Do you use Bing maps imagery in Cesium? If you’re not sure, you probably do, so keep reading. We made some changes to the way Cesium uses Bing Maps imagery in release b21.
Here’s the short version:
Please create a Bing Maps key for your application by visiting http://www.bingmapsportal.com/. Bing Maps keys are free in many situations, including public, commercial web sites with reasonable amounts of traffic, and free trials are available for non-free uses. Once you have your key, supply it to Cesium by executing code like the following, prior to creating the CesiumWidget, Viewer, or BingMapsImageryProvider:
Cesium.BingMapsApi.defaultKey = ‘the key generated by http://www.bingmapsportal.com/’;
Your application will continue to run and use Bing Maps imagery successfully even if you do not do this, but:
- Cesium will print a warning to the console reminding you to supply your own Bing Maps key.
- It is a violation of our license terms with Microsoft to use the built-in key in a non-public website.
- The key supplied with Cesium may be disabled at any time, at which point your application will stop working.
If you’re staying on an older release of Cesium, prior to b21, you should create and supply a key as well. There will be no warning to the console in those versions, but the key may still be disabled in the future. In those older versions, you’ll need to supply it to the BingMapsImageryProvider directly rather than setting BingMapsApi.defaultKey as above. Please post here if you need help with older versions.
Here’s the background information, if you’re interested:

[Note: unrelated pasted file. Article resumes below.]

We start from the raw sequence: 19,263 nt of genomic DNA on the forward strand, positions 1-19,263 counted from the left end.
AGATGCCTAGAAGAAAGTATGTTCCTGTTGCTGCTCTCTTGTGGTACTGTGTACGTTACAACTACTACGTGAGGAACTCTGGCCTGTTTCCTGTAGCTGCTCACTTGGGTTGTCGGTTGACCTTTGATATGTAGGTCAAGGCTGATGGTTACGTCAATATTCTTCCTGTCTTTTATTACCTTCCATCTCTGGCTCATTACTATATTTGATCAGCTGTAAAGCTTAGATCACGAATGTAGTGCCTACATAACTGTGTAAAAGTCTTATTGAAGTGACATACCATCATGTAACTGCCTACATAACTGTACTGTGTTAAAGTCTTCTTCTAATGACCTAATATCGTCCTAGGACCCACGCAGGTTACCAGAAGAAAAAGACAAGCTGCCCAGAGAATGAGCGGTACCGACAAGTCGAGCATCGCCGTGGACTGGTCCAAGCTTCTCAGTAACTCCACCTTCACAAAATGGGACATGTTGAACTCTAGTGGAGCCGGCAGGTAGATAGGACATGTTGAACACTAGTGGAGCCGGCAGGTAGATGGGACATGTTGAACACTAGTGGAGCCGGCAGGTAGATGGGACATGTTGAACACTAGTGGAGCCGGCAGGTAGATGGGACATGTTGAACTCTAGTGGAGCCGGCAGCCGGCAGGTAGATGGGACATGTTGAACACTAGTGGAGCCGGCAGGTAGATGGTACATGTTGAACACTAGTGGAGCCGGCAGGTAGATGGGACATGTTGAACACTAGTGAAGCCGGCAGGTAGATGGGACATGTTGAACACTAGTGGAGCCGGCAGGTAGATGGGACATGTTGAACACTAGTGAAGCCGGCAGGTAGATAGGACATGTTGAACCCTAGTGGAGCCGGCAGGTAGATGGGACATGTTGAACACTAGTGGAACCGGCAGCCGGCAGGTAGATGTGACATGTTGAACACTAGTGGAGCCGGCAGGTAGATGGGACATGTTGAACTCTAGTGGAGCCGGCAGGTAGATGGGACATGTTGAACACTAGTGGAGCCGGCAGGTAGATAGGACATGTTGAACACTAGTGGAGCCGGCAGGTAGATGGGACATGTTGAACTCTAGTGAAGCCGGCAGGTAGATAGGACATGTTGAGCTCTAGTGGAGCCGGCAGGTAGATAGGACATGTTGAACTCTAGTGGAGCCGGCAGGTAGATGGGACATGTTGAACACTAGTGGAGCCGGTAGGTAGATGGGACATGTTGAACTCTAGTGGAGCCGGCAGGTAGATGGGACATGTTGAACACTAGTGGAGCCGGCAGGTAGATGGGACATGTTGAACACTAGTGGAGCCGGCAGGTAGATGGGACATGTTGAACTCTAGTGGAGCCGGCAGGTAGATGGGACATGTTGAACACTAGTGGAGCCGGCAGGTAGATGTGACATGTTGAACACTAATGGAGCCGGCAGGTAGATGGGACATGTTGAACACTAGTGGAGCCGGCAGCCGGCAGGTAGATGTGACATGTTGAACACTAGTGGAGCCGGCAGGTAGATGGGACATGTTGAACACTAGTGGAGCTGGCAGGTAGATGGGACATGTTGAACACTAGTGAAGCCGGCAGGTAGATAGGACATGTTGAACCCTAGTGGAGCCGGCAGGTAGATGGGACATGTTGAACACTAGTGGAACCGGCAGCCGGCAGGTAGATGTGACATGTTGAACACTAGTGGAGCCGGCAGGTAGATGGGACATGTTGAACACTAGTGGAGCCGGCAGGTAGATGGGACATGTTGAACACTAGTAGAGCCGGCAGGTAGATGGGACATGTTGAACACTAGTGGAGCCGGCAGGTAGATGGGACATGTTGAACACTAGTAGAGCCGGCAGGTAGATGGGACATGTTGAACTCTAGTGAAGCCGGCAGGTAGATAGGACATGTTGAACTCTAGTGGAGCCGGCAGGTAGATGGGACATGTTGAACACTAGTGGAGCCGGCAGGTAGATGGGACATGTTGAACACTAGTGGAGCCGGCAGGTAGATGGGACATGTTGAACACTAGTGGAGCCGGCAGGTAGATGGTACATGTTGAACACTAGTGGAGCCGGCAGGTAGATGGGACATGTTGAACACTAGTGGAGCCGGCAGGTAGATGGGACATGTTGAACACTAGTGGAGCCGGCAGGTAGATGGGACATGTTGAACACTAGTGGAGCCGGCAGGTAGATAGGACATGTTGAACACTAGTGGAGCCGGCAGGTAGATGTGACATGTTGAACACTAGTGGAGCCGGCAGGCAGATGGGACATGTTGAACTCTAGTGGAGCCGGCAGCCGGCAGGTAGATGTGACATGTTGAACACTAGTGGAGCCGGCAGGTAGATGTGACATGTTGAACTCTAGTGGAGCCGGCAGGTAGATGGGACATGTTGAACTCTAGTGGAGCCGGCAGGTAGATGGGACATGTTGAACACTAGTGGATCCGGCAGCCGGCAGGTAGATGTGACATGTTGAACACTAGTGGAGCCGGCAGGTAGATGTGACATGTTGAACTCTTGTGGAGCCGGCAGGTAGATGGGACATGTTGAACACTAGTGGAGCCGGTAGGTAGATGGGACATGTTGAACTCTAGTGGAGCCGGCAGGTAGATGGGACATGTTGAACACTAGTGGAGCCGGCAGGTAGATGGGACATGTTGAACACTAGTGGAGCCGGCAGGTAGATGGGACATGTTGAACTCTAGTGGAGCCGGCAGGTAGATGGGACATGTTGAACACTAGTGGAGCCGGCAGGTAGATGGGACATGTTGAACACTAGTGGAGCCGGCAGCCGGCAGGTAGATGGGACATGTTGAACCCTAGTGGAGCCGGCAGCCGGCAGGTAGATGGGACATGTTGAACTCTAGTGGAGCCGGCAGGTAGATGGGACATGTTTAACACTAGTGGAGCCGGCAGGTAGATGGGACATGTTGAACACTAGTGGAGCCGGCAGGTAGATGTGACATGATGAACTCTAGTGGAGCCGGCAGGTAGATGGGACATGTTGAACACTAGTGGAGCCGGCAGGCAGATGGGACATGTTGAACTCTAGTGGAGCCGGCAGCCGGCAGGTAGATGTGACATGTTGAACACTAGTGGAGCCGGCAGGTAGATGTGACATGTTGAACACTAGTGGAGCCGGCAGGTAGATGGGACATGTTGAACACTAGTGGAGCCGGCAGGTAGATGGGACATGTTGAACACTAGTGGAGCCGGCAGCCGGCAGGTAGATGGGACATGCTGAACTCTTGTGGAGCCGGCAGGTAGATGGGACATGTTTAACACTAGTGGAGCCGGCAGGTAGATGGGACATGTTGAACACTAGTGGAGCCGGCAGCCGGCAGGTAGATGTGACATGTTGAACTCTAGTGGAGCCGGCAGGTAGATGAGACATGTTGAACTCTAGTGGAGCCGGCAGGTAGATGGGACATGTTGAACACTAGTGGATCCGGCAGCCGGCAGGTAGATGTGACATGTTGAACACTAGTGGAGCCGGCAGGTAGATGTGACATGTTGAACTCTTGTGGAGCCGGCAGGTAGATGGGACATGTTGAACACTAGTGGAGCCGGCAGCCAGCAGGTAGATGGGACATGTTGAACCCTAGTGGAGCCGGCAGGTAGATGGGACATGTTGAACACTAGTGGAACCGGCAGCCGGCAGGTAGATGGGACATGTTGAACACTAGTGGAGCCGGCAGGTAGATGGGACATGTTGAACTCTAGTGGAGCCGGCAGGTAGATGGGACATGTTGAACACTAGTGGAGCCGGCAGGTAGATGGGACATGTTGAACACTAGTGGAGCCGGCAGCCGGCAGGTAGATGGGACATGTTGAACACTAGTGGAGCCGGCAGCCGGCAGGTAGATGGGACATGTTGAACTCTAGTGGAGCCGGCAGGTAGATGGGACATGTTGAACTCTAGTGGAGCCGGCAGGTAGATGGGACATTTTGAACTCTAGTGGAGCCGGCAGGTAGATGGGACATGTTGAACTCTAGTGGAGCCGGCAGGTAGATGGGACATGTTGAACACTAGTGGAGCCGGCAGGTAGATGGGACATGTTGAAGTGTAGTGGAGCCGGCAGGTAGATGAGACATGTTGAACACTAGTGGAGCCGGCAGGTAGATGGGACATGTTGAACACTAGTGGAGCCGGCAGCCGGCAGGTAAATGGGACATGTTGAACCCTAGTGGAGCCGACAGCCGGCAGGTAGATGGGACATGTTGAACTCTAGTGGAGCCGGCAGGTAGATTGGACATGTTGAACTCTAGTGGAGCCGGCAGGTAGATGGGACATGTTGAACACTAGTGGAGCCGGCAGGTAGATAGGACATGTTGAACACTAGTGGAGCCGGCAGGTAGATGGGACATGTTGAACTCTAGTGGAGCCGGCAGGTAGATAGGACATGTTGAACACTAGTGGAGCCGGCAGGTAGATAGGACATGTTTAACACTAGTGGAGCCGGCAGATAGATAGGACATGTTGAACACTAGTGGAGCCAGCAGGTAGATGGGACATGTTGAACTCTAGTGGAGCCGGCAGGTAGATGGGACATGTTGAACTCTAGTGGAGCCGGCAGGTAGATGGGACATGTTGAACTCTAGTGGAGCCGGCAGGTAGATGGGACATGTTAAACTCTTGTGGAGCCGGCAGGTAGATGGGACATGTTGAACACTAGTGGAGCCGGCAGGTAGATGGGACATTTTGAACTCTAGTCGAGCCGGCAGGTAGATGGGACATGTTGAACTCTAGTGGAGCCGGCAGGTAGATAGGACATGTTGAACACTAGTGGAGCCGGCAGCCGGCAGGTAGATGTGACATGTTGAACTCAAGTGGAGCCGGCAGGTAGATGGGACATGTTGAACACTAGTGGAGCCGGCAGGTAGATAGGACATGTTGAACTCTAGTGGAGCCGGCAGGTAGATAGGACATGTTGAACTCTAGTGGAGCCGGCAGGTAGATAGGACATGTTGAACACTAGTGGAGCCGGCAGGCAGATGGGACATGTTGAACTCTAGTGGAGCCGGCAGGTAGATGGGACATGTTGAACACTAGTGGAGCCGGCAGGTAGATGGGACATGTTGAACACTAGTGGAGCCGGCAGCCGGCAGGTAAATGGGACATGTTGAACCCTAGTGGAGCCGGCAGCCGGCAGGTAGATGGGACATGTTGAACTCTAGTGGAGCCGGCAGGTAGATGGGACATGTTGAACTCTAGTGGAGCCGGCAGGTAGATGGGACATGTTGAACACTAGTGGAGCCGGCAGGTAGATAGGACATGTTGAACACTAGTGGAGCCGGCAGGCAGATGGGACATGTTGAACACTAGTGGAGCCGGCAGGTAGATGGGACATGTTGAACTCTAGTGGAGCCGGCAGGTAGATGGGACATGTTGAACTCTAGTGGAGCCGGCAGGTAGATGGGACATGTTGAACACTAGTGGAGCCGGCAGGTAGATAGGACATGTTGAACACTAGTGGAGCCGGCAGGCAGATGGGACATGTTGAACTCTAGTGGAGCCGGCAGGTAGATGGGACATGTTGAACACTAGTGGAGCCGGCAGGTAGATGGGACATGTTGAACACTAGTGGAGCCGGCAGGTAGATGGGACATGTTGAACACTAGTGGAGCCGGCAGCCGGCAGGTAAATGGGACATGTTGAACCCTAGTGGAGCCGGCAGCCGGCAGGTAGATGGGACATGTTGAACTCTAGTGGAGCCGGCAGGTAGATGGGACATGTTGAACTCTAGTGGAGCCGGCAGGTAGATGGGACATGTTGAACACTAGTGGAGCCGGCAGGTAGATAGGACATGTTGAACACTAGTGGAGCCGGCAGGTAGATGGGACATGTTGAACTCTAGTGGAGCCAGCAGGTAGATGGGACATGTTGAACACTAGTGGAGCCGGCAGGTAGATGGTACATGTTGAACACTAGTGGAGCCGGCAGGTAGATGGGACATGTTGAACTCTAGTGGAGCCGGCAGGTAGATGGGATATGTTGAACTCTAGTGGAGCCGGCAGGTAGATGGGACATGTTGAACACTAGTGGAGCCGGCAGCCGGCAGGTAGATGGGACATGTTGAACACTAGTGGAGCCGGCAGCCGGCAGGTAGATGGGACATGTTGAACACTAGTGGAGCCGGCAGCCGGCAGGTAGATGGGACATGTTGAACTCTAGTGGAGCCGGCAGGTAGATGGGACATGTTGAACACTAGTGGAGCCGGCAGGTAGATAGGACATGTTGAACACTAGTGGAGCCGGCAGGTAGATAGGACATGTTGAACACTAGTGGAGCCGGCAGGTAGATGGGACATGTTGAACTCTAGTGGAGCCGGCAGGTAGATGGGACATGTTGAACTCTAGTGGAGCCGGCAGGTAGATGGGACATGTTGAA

Please keep in mind that Cesium in no way requires Bing Maps imagery. You’re free to use OpenStreetMap, an ArcGIS server (including Esri’s nice public ones), a WMS server, or any number of other sources for the imagery in your application.
We love Bing Maps imagery; that’s why it is the default in Cesium. It’s high-resolution, easy to license for use in our products, and looks great in Cesium. In fact, AGI, the company that has funded the majority of Cesium development so far, loves Bing Maps imagery so much that they make it available to all users of their commercial products. They originally thought that they could extend this to Cesium as well, as the price “per use” is quite reasonable.
As Cesium usage has increased, however, AGI became concerned that an extremely popular Cesium application would cause it to exceed its usage limits. At that point, the price per usage becomes a lot higher, and has the potential to cost AGI quite a lot of money. As a result, AGI can no longer supply their enterprise key for use by the wider Cesium community. Instead, we (AGI and the Cesium developers) ask that Cesium users form their own agreement for Bing Maps usage by creating a key at http://www.bingmapsportal.com/. We’re not the first to go through this process; Esri had a similar situation with ArcMap earlier this year.
We’re sorry for the inconvenience, but we think you’ll find the process to be easy and the terms to be reasonable for most uses.
If you have any questions, please let me know!